set out upon his mission in Oct., 1646, and sent forerunners to apprize the Indians of his intentions. Waban, a
grave and wise man, of the same age of the missionary, forty-two, a person of influence, met him at a small distance
from the settlemant, and welcomed him to a large wigwam on the hill Nonantum. A considerable number of his countrymen
assembled here from the neighborhood to hear the new doctrine.
"After a short prayer in English, Mr. Eliot delivered a sermon (the first probably ever preached in this part
of the old town) from Ezek. chap. xxxvii. ver. 9, 10: 'Then said he unto me, Prophesy unto the wind, (to which
the Indian term Waban is said to answer) prophesy, son of man, and say to the wind, (sag to Waban,) Thus saith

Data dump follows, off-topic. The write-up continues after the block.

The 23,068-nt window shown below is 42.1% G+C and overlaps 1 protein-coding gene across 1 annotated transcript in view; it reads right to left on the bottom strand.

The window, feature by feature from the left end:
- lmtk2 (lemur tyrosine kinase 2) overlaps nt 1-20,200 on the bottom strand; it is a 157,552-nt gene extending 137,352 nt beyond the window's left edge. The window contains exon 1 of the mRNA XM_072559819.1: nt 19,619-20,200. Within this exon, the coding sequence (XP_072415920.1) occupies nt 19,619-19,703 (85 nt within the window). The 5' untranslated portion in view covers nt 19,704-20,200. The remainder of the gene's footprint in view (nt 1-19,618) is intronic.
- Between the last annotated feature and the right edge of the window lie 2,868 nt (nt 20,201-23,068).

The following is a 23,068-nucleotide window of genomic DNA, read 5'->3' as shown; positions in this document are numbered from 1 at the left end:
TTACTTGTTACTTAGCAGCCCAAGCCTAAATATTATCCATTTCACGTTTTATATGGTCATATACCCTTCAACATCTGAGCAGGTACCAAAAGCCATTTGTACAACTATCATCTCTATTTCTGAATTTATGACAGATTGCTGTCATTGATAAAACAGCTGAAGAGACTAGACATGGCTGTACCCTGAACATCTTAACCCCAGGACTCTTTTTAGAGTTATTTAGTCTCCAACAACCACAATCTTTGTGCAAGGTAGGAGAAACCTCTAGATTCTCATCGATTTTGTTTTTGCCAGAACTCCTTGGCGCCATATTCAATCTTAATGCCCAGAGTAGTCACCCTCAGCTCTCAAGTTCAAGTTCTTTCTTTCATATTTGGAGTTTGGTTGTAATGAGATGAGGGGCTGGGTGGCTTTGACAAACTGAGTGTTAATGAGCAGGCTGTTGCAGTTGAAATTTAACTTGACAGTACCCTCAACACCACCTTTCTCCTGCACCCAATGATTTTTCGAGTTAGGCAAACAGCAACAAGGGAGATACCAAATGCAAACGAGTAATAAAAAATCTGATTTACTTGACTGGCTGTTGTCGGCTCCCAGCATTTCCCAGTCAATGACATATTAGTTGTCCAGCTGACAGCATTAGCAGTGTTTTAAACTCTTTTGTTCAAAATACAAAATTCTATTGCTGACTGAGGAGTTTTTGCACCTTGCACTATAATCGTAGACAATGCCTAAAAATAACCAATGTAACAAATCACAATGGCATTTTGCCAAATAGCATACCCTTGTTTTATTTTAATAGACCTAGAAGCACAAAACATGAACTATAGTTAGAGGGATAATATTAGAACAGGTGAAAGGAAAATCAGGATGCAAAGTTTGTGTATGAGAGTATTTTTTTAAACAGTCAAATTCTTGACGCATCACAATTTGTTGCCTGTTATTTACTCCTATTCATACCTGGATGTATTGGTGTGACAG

the LORD GOD, Come from the four winds, O. breath, and breathe upon these slain, that they may live. So I prophesied
as he commanded me, and the breath came into them, and they lived and stood upon their feet, an exceeding great
army.' This sermon employed an hour. The preacher began with the principles of natural religion icknowledged by
themselves, and then proceeded to the leading doctrines and precepts of Christianity. He repeated and explained
the ten commandments. He informed them of the dreadful curse attending the violation of the divine law. He then
spoke to them of the person of JESUS CHRIST, of the place of his present residence and exaltatiori, and of his
coming to judge the world in flaming lire. He taught them the blessed state of all those who know and savingly
believe in CHRIST. He related the creation and fall of man; and spoke of the infinite greatness of God, of the
joys of heaven, and the punishment of hell; finally persuading them to repentance and a good life. Having closed
his sermon, he was desirous of knowing whether he had conveyed his sentiments intelligibly, in a language so new
to himself. He therefore inquired whether they comprehended his meaning; to which their unanimous reply was, We